New York - Coming off its best Christmas in years, the United States toy industry is wagering that the Pokemon Go craze will command a lot of space on children’s wish lists.
Pokemon-branded video games from Nintendo and a plush Pikachu character that wiggles its ears from Tomy highlight the Toy Insider’s Hot 20 list, an industry publication’s best guess at what items will be the most coveted this holiday-shopping season. The Pokemon Go mobile app, which debuted in July, has been downloaded more than 500 million times.
“Pokemon Go has definitely given us a fresh look at Pokemon,” said Laurie Schacht, publisher of the Toy Insider. “Both the toys and the video games are skyrocketing.”
In 2015, the US toy industry grew 6.7 percent, according to NPD Group. That momentum has continued in the first half of this year: Sales gained 7.5 percent, with Star Wars, Hasbro’s Nerf, Shopkins and Pokemon among the biggest brands, according to the researcher.
Walt Disney’s release of Star Wars: The Force Awakens late last year - the first film from the blockbuster franchise in a decade - has been a big boost to the industry. And while another Star Wars movie, Rogue One: A Star Wars Story, comes out in December, just one Star Wars toy made the hot list. It’s a Lego A/S construction set of an X-wing fighter. The list also features only one item tied to Frozen, the gigantic Disney hit from 2013: a doll from Jakks Pacific that lights up and makes sounds.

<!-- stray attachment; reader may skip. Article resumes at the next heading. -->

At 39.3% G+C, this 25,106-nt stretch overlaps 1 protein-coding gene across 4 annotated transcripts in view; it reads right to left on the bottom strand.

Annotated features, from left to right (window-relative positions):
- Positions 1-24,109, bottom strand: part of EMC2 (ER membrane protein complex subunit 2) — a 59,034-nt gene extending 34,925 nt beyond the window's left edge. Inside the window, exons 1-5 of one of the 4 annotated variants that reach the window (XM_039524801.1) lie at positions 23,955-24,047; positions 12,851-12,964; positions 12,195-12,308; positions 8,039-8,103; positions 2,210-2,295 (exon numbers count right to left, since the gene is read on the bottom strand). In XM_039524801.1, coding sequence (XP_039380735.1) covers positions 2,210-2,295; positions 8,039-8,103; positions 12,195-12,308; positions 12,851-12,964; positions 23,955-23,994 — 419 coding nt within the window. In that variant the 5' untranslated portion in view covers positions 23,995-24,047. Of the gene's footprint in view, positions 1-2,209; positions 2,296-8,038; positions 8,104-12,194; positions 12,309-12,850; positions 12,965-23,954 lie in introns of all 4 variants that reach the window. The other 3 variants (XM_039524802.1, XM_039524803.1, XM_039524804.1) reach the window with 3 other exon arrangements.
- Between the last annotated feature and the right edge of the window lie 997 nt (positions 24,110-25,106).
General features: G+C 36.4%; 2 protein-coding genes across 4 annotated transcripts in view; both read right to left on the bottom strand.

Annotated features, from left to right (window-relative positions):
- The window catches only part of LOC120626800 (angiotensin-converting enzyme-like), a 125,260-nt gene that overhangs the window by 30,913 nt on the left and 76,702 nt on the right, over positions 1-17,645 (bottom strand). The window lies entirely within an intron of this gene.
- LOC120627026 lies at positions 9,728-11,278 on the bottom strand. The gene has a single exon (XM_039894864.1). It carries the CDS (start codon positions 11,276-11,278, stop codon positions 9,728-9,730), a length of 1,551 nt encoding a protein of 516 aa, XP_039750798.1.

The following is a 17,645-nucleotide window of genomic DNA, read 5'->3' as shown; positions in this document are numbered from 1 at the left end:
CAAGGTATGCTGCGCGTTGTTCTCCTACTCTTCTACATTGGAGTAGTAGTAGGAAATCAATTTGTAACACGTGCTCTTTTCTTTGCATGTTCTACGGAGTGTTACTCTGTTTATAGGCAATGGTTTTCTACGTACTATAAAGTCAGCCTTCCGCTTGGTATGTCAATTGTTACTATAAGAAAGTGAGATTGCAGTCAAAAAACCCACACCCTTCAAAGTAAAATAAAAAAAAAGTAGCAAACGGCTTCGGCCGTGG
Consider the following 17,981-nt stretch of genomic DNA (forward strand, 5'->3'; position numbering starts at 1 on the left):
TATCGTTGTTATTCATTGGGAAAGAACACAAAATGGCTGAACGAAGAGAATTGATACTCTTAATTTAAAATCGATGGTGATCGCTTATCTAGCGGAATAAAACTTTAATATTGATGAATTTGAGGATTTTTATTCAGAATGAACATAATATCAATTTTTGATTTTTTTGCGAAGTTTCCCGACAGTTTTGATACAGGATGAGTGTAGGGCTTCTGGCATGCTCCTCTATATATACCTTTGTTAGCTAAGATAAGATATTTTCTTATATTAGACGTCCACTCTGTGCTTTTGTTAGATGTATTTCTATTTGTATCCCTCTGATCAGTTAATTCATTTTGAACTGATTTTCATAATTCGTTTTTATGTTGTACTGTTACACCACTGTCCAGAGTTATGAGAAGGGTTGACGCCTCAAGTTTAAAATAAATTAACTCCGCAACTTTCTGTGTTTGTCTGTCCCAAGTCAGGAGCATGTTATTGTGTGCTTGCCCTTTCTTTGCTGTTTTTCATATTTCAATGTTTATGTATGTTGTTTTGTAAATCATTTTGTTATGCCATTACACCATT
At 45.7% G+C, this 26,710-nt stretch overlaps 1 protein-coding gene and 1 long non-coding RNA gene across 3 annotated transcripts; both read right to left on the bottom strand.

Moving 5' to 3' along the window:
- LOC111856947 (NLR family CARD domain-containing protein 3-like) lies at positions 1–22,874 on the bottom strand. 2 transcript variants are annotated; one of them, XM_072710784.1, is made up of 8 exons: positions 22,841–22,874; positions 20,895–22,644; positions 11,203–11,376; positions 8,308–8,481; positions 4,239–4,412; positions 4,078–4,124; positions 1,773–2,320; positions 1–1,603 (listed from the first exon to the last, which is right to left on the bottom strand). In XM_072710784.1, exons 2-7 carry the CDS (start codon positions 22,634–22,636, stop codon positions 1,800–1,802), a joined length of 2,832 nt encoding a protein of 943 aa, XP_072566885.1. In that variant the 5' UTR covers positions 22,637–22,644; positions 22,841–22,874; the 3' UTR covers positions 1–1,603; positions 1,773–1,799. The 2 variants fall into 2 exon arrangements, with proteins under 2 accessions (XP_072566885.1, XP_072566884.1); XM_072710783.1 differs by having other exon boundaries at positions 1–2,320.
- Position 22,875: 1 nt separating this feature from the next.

Some toys without ties to major entertainment franchises may be poised to sell well. Moose Toys’ Shopkins, a popular collection of plastic figurines, has an item on the list. There’s also Hasbro’s Speak Out, a game that challenges people to talk while wearing a mouthpiece. The item comes after of the surprise success of a bare-bones game called Pie Face last year.
Another trend this year is pricier items loaded with technology. The Toy Insider also released a list of top tech toys, ranging from $200 for an Air Hogs drone from Spin Master to Mattel’s Hello Barbie Dreamhouse for $300, which offers speech recognition.
Toys “R” Us Chief Executive Officer Dave Brandon says these technologically advanced items have a market, but manufacturers went too far last year, hurting the industry. This year, the retailer has been pleased to see the average price for toys decline, which should generate more spending, he said.
“If Johnny has a Christmas list, and the first item costs $250, then Johnny is going to get one item,” said Brandon, who joined the struggling retailer last July. “The manufacturers are seeing that there is a lot of ways to build sales and share through more reasonable price points that are more affordable and appeal to more families.”